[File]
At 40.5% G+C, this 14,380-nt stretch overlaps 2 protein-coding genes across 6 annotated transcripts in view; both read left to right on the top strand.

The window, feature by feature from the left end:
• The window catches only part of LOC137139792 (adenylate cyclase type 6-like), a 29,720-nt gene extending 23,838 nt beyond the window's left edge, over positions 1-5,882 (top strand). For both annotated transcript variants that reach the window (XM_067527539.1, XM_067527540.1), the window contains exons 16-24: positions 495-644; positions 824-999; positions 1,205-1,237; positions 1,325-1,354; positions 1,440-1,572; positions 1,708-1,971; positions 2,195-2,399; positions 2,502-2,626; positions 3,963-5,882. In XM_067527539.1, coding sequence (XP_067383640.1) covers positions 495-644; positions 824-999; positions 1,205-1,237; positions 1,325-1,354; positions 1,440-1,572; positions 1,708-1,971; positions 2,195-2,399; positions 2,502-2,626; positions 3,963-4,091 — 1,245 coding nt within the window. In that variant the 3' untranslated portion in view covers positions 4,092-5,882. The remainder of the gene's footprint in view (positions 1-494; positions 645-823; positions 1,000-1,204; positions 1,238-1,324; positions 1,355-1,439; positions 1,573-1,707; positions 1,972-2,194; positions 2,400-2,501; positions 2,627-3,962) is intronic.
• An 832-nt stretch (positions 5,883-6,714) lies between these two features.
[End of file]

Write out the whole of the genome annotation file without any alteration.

At 40.5% G+C, this 14,380-nt stretch overlaps 2 protein-coding genes across 6 annotated transcripts in view; both read left to right on the top strand.

The window, feature by feature from the left end:
• The window catches only part of LOC137139792 (adenylate cyclase type 6-like), a 29,720-nt gene extending 23,838 nt beyond the window's left edge, over positions 1-5,882 (top strand). For both annotated transcript variants that reach the window (XM_067527539.1, XM_067527540.1), the window contains exons 16-24: positions 495-644; positions 824-999; positions 1,205-1,237; positions 1,325-1,354; positions 1,440-1,572; positions 1,708-1,971; positions 2,195-2,399; positions 2,502-2,626; positions 3,963-5,882. In XM_067527539.1, coding sequence (XP_067383640.1) covers positions 495-644; positions 824-999; positions 1,205-1,237; positions 1,325-1,354; positions 1,440-1,572; positions 1,708-1,971; positions 2,195-2,399; positions 2,502-2,626; positions 3,963-4,091 — 1,245 coding nt within the window. In that variant the 3' untranslated portion in view covers positions 4,092-5,882. The remainder of the gene's footprint in view (positions 1-494; positions 645-823; positions 1,000-1,204; positions 1,238-1,324; positions 1,355-1,439; positions 1,573-1,707; positions 1,972-2,194; positions 2,400-2,501; positions 2,627-3,962) is intronic.
• An 832-nt stretch (positions 5,883-6,714) lies between these two features.